London living: The culture of blame

By Bronwen Foster-Butler

Terrorists strive to create a culture of Fear. They want to transform our privileged Western lives into lives spent petrified and suspicious. I live in a city that, as of July 7 th 2005, has become a war zone. However, instead of my life being transformed into one of nervousness and worry, it is one of speculation and political questioning. I still take the tube and bus to work; I still have friends regardless of their religious beliefs, and I still aim to treat all strangers as equals. The only difference in my life is that I am now spending my idle thoughts searching for someone to blame. Someone other than myself.

Sound confusing? Each and every morning I wake up assuming to hear the worst – that another bomb has gone off, that another tube has crashed or bus exploded, or even worse, that the police have gunned down another innocent. I am a Whistlerite who has, for cultural and financial reasons, been temporarily transported over the pond to live in the big smoke: London, England. I came here to experience the perpetuity of life; the cross-section of humanity who reside here and the inspiring action that makes each and every day different.

When I arrived the city itself was alive; it was crawling with excitement. As those who were in Whistler in the summer of 2003 remember, a city bidding for the Olympic Games shows off its best colours for everyone to see. Like a peacock, we strutted around, proud of our feathers and our distinctive markings. Summer was just starting, vacations were being planned and pub gardens were overflowing with faces and stories. On July 6 th we were awarded the 2012 summer Olympic Games. London was thriving.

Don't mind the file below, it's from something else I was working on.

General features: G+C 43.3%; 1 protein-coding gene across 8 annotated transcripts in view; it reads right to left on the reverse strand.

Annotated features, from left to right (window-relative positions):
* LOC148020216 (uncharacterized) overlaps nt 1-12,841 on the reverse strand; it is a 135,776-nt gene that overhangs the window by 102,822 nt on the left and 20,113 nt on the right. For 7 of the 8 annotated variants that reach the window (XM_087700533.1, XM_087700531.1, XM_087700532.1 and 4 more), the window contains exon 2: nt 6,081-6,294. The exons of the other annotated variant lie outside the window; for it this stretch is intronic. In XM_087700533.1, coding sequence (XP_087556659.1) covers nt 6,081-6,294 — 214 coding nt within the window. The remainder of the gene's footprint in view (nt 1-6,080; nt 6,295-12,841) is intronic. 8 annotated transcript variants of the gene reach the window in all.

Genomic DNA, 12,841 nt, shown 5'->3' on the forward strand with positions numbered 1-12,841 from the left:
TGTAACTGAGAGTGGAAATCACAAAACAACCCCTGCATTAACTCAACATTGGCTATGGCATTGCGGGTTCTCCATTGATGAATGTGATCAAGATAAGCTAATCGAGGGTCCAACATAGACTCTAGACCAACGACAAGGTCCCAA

The very next day, our glory and celebrations were cut short. To live in a city under attack is like no other experience. Although the death count was relatively low considering the total population of London and the potential devastation, even a single death by a terrorist affects everyone still living. Regardless of our political or religious beliefs, we are all changed. I drove into the city that night and saw a ghost town; instead of being stuck in crowds and traffic, cement barriers, barren streets and heavily armed policemen delayed me. Our lives had come to a halt.

But not for long. Over the following week, throughout all the press conferences, public speculation and political mumbo-jumbo that bombarded the media, one message came through the strongest. We were not afraid. Londoners, determined not to let the terrorists win, fought back with our own weapons: words, art, music and passion. The pubs were still full, the buses still ran and the tube was still a little bit late. We were not a culture of fear – that was easy to see, nevertheless there was still tension in the air.


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